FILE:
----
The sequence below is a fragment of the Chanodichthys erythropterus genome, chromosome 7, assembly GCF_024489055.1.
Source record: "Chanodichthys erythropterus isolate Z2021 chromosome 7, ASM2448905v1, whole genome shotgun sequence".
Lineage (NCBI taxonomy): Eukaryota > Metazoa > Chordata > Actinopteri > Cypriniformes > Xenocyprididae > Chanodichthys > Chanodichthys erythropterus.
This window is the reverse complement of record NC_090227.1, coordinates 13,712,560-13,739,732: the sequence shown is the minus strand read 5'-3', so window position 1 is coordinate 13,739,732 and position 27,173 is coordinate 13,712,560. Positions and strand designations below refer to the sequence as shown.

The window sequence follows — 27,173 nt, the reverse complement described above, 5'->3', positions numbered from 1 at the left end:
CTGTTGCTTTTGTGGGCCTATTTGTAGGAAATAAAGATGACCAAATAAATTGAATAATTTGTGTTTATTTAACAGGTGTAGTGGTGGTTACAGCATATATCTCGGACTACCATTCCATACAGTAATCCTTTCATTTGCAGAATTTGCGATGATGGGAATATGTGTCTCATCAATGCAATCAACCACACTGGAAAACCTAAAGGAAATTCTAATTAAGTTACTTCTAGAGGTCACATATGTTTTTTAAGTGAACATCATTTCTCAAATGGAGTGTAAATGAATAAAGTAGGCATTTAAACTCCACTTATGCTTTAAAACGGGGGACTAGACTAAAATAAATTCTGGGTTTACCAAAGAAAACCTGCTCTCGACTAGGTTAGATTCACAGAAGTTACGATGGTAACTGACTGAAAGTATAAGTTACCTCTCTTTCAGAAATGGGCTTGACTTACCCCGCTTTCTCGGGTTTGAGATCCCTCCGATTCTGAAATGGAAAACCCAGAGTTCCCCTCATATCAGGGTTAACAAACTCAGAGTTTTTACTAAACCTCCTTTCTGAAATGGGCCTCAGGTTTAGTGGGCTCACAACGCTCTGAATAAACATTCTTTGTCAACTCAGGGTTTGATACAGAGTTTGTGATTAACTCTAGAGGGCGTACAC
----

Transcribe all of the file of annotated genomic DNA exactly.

The sequence below is a fragment of the Chanodichthys erythropterus genome, chromosome 7, assembly GCF_024489055.1.
Source record: "Chanodichthys erythropterus isolate Z2021 chromosome 7, ASM2448905v1, whole genome shotgun sequence".
Lineage (NCBI taxonomy): Eukaryota > Metazoa > Chordata > Actinopteri > Cypriniformes > Xenocyprididae > Chanodichthys > Chanodichthys erythropterus.
This window is the reverse complement of record NC_090227.1, coordinates 13,712,560-13,739,732: the sequence shown is the minus strand read 5'-3', so window position 1 is coordinate 13,739,732 and position 27,173 is coordinate 13,712,560. Positions and strand designations below refer to the sequence as shown.

The window sequence follows — 27,173 nt, the reverse complement described above, 5'->3', positions numbered from 1 at the left end:
CTGTTGCTTTTGTGGGCCTATTTGTAGGAAATAAAGATGACCAAATAAATTGAATAATTTGTGTTTATTTAACAGGTGTAGTGGTGGTTACAGCATATATCTCGGACTACCATTCCATACAGTAATCCTTTCATTTGCAGAATTTGCGATGATGGGAATATGTGTCTCATCAATGCAATCAACCACACTGGAAAACCTAAAGGAAATTCTAATTAAGTTACTTCTAGAGGTCACATATGTTTTTTAAGTGAACATCATTTCTCAAATGGAGTGTAAATGAATAAAGTAGGCATTTAAACTCCACTTATGCTTTAAAACGGGGGACTAGACTAAAATAAATTCTGGGTTTACCAAAGAAAACCTGCTCTCGACTAGGTTAGATTCACAGAAGTTACGATGGTAACTGACTGAAAGTATAAGTTACCTCTCTTTCAGAAATGGGCTTGACTTACCCCGCTTTCTCGGGTTTGAGATCCCTCCGATTCTGAAATGGAAAACCCAGAGTTCCCCTCATATCAGGGTTAACAAACTCAGAGTTTTTACTAAACCTCCTTTCTGAAATGGGCCTCAGGTTTAGTGGGCTCACAACGCTCTGAATAAACATTCTTTGTCAACTCAGGGTTTGATACAGAGTTTGTGATTAACTCTAGAGGGCGTACAC